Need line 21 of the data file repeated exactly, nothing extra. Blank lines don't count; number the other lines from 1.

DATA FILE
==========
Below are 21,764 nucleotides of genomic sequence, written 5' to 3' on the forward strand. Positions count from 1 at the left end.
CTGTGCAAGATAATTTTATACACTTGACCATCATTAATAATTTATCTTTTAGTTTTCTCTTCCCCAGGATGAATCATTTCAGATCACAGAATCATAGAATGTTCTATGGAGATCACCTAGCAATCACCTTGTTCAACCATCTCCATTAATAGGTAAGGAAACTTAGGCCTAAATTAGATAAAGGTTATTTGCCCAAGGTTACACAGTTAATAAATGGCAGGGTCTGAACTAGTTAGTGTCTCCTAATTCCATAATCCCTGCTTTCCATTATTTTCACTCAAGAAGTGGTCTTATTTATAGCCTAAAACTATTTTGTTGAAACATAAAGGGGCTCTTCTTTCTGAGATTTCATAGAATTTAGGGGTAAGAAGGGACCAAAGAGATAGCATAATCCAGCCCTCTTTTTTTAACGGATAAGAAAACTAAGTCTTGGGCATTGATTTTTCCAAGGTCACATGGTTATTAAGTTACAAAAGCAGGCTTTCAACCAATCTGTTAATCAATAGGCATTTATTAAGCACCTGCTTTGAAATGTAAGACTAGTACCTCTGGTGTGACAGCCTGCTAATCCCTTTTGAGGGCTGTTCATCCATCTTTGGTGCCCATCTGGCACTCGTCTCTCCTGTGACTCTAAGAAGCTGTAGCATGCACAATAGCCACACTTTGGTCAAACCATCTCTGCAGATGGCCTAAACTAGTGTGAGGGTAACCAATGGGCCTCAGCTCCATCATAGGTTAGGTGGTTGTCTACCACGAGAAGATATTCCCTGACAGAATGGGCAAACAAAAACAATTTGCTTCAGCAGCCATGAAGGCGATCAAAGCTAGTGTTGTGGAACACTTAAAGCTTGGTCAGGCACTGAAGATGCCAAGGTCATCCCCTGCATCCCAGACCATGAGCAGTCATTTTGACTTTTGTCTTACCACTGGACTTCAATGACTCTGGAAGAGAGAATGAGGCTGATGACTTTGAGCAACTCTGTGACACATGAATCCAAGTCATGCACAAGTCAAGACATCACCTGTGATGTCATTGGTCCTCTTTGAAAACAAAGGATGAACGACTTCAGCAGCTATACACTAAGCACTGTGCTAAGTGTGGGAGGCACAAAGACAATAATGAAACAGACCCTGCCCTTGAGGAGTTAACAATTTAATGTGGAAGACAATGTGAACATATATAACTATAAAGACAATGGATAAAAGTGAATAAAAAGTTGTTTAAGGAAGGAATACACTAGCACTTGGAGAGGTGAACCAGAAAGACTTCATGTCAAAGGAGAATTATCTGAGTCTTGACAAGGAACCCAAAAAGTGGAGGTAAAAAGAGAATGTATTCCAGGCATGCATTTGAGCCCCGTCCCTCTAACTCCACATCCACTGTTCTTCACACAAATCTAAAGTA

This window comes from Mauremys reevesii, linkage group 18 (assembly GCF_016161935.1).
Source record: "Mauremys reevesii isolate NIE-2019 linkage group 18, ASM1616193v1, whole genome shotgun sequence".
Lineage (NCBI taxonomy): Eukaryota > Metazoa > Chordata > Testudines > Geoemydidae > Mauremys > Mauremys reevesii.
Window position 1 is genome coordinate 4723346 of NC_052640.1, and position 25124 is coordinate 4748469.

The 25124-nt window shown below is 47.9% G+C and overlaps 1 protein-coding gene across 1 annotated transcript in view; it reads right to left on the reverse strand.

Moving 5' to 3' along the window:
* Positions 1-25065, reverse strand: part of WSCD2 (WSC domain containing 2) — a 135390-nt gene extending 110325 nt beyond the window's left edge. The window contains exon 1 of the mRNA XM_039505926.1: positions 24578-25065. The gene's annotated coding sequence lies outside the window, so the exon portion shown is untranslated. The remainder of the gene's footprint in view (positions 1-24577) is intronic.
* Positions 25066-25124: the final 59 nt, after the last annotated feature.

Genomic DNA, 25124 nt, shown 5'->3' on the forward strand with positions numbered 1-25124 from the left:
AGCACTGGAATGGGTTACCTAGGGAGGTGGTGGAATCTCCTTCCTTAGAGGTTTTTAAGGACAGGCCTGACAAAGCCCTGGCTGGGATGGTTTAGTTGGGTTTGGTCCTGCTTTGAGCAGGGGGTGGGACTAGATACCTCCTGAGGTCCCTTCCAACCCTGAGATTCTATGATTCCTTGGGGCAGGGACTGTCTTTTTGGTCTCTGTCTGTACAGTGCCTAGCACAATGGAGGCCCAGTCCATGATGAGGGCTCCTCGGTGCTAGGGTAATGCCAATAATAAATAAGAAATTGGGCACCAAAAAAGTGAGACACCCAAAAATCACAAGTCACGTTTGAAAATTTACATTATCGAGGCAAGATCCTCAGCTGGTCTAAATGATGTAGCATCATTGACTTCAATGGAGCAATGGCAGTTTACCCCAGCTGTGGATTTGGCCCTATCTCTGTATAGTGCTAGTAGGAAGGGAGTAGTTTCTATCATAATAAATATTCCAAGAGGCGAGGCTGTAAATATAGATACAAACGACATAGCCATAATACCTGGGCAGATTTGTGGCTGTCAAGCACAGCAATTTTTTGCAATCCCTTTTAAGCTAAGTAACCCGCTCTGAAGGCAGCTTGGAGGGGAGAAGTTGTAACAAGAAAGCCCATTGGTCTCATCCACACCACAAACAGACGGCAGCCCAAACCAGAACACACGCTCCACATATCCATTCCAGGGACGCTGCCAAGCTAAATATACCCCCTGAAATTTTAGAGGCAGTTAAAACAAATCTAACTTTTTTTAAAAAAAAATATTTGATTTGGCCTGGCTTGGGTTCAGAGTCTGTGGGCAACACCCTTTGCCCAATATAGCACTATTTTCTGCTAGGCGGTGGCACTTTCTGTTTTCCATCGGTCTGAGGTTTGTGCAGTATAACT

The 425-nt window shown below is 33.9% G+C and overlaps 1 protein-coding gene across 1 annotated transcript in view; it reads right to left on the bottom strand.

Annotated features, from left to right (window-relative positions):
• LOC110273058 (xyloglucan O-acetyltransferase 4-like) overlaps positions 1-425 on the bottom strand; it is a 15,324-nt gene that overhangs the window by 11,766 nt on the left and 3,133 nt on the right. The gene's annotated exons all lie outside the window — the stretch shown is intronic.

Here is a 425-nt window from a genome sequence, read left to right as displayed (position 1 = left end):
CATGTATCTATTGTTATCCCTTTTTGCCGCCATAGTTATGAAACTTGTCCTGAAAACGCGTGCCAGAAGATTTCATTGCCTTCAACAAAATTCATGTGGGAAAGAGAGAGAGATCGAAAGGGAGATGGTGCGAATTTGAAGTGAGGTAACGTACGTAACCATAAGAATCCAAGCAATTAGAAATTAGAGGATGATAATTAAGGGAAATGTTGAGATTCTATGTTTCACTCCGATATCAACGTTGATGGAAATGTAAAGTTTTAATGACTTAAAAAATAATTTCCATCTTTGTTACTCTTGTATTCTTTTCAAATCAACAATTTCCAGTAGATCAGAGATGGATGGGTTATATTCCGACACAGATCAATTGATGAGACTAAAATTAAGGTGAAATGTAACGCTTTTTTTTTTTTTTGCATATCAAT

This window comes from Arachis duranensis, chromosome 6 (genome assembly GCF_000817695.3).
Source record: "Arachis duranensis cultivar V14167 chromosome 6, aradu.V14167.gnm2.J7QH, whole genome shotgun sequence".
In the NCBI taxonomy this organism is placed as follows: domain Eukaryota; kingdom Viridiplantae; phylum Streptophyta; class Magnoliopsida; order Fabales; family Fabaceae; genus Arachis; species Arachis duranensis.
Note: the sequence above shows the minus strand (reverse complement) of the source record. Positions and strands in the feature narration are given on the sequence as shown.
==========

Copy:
Note: the sequence above shows the minus strand (reverse complement) of the source record. Positions and strands in the feature narration are given on the sequence as shown.